Lagos has many great accommodation options, from friendly harbor-facing Marina Rio to Tivoli Lagos in the city center. 

Stunning coastline near Lagos, Portugal.Stunning coastline near Lagos, Portugal. Photo: Shutterstock


Alte

One of the most picturesque settlements in the region is the lovely, flower-laden village of Alte, a graceful settlement lying at the foot of hills and clustered around a parish church. Visitors enter the village by crossing a small, white bridge over a babbling stream that runs through the town. 

The architectural highlight of the village is the 16th-century Igreja Matriz churchwhich contains elaborate chapels and rare 16th-century azulejo tiling from Seville. The rest of Alte is the Algarve of postcards: whitewashed houses with colorful windows and red-tiled roofs lining narrow streets.


Sagres

With only a relative smattering of hotels, restaurants and tourist facilities, the coastal town of Sagres has a remote, undiscovered feel. The main attraction here is the Fortaleza de Sagres (Sagres Fortress), which was used by Henry the Navigator in the 15th century and offers panoramic coastal views from its rocky promontory location. 

The town has a working harbor where small fishing boats bob and larger vessels haul in daily catches of lobster and mackerel. A cluster of restaurants around the harbor boast impressive views, while inland, the pleasant Praça da República square is ringed by relaxed nightspots. The best beaches near Sagres include sheltered Mareta and unspoilt Tonel. This is also where some of Sagres' best hotels lie, such as the Mareta View Boutique Bed and Breakfast and the Memmo Baleeira Design Hotels

The stunning coastline is the ideal setting for some beach adventures: swimming in caves, jumping from cliffs, or climbing and walking the paths. This natural park has plenty of opportunities for the adventurous souls. 

A lighthouse near the town of Sagres, PortugalA lighthouse near the town of Sagres, Portugal. Photo: Shutterstock


Silves

Silves is the former Moorish capital of the Algarve. Eight centuries ago, the town was filled with palaces, gardens, and bazaars, all of which presided over by a sprawling red sandstone, hilltop fortress. Silves Castle sits on ancient foundations but was constructed following the Christian Reconquest, though it preserves distinctly Moorish details. From its towers and battlements there are fine views over the town and surrounding countryside encompassing expansive orchards of fruit trees. If you want to get the true feeling of living in an Arab castle, consider Hotel Colina dos Mouros, situated in a former castle overlooking the town.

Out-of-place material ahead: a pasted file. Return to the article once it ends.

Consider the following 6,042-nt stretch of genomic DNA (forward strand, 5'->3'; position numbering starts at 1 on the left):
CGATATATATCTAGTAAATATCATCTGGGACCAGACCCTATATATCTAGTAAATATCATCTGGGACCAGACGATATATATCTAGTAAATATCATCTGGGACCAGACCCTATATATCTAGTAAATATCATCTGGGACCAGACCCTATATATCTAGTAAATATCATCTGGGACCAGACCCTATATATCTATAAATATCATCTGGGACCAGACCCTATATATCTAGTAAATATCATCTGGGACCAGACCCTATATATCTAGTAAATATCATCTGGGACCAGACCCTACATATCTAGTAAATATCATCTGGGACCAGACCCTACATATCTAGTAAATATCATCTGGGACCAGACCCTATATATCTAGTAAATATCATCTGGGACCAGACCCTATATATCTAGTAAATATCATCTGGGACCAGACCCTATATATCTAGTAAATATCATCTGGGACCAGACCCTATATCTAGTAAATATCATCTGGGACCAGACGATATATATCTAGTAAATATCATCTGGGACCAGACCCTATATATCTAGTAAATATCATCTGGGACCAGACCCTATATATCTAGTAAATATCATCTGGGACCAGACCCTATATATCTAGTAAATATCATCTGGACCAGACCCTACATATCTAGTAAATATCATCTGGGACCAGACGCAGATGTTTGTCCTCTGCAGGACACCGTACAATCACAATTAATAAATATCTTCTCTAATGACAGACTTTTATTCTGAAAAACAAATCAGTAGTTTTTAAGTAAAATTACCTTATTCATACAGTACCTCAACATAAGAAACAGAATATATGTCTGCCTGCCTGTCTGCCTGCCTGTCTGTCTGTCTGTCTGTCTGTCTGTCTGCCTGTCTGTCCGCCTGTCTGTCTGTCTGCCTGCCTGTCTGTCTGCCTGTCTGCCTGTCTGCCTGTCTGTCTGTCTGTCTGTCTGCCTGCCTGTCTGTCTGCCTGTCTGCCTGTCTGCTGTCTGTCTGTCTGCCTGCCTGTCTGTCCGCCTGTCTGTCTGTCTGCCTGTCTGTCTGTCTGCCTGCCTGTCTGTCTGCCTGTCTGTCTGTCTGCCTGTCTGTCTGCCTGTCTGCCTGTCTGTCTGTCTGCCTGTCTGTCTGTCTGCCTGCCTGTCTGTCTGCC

Next to the castle, the imposing Gothic Silves Cathedral was built on the site of a mosque in the 13th century by the liberating crusaders. Nearby, the Museu Municipal de Arqueologia (Archaelogical Museum) houses an impressive collection of archaeological artifacts and exhibits, including an 18-meter-deep medieval well that visitors can climb down. 

Silves can also be explored on a day tour from Lagos, paired with an Algarve wine experience at a private estate. 


Portimão 

Portimão is an important fishing port renowned for its restaurants that specialize in grilled sardine dishes – many of these restaurants can be found at the dockside. Portimão is also one of the best towns on the coast for shopping. The pedestrianized town center is filled with shops, and a food market is often set up in the town square. Shopping malls and outlets around the town offer traditional crafts and locally made items. 

The town is also known as a starting point for boat trips to explore one of the most beautiful caves in the world: the Benagil cave. 

The town itself was badly damaged by a 1755 earthquake and consequently there are few buildings of historical consequence. Largo 1º de Dezembro is a 19th-century park with 10 splendid blue and white azulejo benches, each illustrating a pivotal event in Portuguese history. The town's museum, Museu de Portimão, set in a former cannery on the banks of the Arade River, showcases the region's sardine fishing and canning tradition, as well as displaying some fascinating underwater archaeological finds.

Situated directly on the beach, Hotel da Rocha offers contemporary rooms with beach or land views, only a few kilometers from the city center. 

The marina at Portimão.The marina at Portimão. Photo: Shutterstock


Loulé

Loulé is a regional produce center with a large Saturday market, which is known for its leather, lace, and copper goods, and charming outdoor cafés. There are actually two markets in Loulé: fresh produce, including fish, is sold in a mock-Moorish hall, while the 'gypsy market' is held towards the opposite end of the boulevard. Just below the permanent market halls, on the main Praça da República square, you will find a well-preserved section of medieval castle walls. Set within the castle remains is an interesting local museum. 

Also worth visiting here are the Igreja Matriz, a 13th-century Gothic church with 18th-century azulejo tiling, the Convento da Graça, with its terrific Manueline portal, and the Ermida de Nossa Senhora da Conceição, a small church prized for its Baroque altar and ceramic tiles.

Surrounding Loulé are many vineyards, like the renowned Quinta da Tôr winery, offering not only wine tastings but also insights into its history and the wine-making process. 


Ready to explore the Algarve and beyond?

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Updated 27 October, 2020